The provision with respect to the deduction of taxes in the 1919 law was substantially the same as the provision in the present law. The provision with respect to the deduction of interest was different, and the provisions for the deduction of life insurance premiums and medical expenses came into the law later, Ch. 245, L.1943 and Ch. 333, L.1944. However, the principle of the Supreme Court's decision holding that a distinction could validly be made between residents and nonresidents with respect to real estate taxes is equally applicable to the other types of deductions.
The petitioner argues that the statement by the Supreme Court upholding the validity of the provision limiting deductions in the case of nonresidents was an obiter dictum since the statute was held unconstitutional as to nonresidents on other grounds.
We cannot regard the Supreme Court's statement as a mere obiter dictum in view of the fact that the alleged invalidity of the deduction provision was squarely presented to the Court as one of the grounds upon which the statute was claimed to be unconstitutional. The rejection of that ground of attack by the Court is just as authoritative a part of the Court's decision as its upholding of the other ground of attack, the denial of exemptions to nonresidents.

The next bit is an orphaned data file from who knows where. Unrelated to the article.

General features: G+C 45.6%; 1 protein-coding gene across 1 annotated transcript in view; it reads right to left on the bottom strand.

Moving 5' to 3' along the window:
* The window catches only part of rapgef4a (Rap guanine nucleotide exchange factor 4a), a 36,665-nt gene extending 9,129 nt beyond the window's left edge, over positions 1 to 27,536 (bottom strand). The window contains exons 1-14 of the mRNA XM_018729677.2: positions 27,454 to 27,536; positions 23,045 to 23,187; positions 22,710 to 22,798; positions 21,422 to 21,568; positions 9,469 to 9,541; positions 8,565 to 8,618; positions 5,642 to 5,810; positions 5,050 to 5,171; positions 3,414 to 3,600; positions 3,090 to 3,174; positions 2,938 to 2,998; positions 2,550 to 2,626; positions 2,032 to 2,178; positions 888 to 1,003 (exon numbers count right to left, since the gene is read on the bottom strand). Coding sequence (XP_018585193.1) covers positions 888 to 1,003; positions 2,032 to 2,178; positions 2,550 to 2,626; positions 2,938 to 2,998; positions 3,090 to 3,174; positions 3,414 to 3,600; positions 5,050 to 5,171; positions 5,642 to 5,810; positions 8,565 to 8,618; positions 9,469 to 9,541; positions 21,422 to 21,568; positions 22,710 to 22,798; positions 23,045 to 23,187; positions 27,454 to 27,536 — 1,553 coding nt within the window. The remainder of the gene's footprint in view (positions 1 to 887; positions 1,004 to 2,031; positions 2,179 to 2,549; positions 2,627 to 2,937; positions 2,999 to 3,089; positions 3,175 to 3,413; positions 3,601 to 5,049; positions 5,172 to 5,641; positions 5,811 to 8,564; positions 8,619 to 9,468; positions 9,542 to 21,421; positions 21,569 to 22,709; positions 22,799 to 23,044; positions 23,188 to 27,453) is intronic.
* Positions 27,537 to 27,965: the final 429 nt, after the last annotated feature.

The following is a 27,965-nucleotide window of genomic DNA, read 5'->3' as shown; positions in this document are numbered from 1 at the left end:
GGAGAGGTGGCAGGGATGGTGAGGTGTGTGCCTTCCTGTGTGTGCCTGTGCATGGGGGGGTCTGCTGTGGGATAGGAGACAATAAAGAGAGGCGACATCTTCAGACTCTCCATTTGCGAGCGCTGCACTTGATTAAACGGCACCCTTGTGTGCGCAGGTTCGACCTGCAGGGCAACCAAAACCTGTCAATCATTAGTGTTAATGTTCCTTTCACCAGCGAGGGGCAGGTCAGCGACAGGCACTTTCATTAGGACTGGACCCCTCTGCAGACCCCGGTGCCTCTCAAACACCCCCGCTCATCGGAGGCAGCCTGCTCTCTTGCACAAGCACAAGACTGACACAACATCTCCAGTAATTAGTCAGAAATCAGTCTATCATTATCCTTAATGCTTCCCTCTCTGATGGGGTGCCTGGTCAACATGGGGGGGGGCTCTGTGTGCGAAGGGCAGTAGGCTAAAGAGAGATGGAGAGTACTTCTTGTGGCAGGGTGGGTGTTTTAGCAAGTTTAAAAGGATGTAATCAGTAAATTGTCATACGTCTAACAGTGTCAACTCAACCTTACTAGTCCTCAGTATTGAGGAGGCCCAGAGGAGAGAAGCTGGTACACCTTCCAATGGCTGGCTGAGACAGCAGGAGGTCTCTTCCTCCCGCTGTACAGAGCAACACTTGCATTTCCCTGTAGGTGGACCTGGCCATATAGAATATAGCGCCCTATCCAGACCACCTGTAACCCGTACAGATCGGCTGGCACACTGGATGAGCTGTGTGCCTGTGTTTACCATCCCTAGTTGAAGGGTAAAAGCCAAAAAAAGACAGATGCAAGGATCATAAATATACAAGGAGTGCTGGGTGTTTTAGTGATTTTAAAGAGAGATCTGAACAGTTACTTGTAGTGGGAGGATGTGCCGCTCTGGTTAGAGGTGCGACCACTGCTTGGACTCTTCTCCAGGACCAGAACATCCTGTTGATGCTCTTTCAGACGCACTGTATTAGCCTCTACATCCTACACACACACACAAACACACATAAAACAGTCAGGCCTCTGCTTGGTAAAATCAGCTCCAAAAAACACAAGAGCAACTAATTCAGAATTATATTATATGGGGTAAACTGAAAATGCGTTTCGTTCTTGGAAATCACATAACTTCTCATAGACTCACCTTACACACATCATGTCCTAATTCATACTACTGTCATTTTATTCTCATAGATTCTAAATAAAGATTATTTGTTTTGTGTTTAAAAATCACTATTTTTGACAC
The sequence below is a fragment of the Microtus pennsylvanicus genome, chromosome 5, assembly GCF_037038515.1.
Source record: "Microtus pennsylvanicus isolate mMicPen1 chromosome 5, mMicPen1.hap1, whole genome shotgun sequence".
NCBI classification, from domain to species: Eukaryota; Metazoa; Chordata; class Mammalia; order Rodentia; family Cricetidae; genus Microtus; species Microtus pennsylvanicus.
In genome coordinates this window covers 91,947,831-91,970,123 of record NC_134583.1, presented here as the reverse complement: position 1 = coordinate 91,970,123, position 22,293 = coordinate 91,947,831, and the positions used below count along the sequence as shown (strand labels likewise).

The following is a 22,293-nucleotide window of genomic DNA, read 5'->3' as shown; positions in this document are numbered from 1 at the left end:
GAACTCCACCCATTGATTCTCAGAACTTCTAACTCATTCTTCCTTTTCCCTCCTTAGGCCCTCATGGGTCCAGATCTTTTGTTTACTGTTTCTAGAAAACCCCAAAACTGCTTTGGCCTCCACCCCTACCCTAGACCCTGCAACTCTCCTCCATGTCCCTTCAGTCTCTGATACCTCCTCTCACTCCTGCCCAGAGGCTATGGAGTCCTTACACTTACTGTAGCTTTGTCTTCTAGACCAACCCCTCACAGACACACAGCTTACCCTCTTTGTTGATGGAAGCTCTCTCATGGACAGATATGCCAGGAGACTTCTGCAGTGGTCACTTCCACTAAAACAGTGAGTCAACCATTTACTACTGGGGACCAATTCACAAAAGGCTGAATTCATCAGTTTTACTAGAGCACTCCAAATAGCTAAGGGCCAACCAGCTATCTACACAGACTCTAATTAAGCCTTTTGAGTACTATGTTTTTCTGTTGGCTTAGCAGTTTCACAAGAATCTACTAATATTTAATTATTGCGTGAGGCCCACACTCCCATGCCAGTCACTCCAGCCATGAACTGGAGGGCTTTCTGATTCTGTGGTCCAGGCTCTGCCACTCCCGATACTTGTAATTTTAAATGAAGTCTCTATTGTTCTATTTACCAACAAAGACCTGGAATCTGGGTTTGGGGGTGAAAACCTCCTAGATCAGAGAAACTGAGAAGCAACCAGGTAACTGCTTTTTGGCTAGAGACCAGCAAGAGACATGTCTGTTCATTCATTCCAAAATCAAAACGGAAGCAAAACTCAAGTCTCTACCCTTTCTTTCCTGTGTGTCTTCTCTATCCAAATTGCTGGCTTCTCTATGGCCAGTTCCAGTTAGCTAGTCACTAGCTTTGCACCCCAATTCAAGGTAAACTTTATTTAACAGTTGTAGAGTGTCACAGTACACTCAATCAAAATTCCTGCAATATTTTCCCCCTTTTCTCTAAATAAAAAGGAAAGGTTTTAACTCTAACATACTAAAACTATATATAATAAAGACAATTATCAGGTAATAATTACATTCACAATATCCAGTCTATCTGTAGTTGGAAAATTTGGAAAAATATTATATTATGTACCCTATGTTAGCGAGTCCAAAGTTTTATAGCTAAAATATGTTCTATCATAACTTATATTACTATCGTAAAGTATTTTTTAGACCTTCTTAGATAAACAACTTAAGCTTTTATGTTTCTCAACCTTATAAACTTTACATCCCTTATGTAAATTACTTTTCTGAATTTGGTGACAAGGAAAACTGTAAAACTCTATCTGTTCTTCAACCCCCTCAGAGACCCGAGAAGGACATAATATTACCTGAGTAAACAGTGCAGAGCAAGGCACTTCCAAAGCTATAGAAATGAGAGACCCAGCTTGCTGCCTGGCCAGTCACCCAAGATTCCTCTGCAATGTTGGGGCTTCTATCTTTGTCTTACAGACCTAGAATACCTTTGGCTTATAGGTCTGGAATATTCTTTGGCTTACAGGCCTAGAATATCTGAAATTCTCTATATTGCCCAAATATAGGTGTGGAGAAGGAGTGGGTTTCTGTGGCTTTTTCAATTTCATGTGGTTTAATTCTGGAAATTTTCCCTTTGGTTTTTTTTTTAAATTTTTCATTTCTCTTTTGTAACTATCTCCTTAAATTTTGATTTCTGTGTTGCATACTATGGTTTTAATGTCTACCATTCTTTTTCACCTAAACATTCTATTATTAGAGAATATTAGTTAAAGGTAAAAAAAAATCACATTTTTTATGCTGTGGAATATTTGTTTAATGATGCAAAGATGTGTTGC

Furthermore, apart from the binding authority of the Supreme Court's decision, we believe that the statutory provision under attack here is valid and constitutional. The provision limiting deductions by nonresidents is a necessary corollary of the principle of federal constitutional law which prohibits a state from taxing the income of nonresidents except to the extent that the income was derived from sources within the state. Under this principle, it is obviously proper, in determining the net income of a nonresident, to limit the deductions to expenses which are connected with gross income derived from sources within the taxing state, since the income derived from any other source is not subject to the state's taxing power. On the other hand, residents are subject to the state's plenary taxing power, and they may be required to pay a tax on all their income, regardless of the location of its source. The state may therefore appropriately allow them deductions which are not connected with income-producing activities within the state but such deductions are automatically excluded from the deductions [146 N.Y.S.2d 178] allowed to nonresidents by the principle which limits both their taxable income and their deductible expenses to those connected with sources within the taxing state.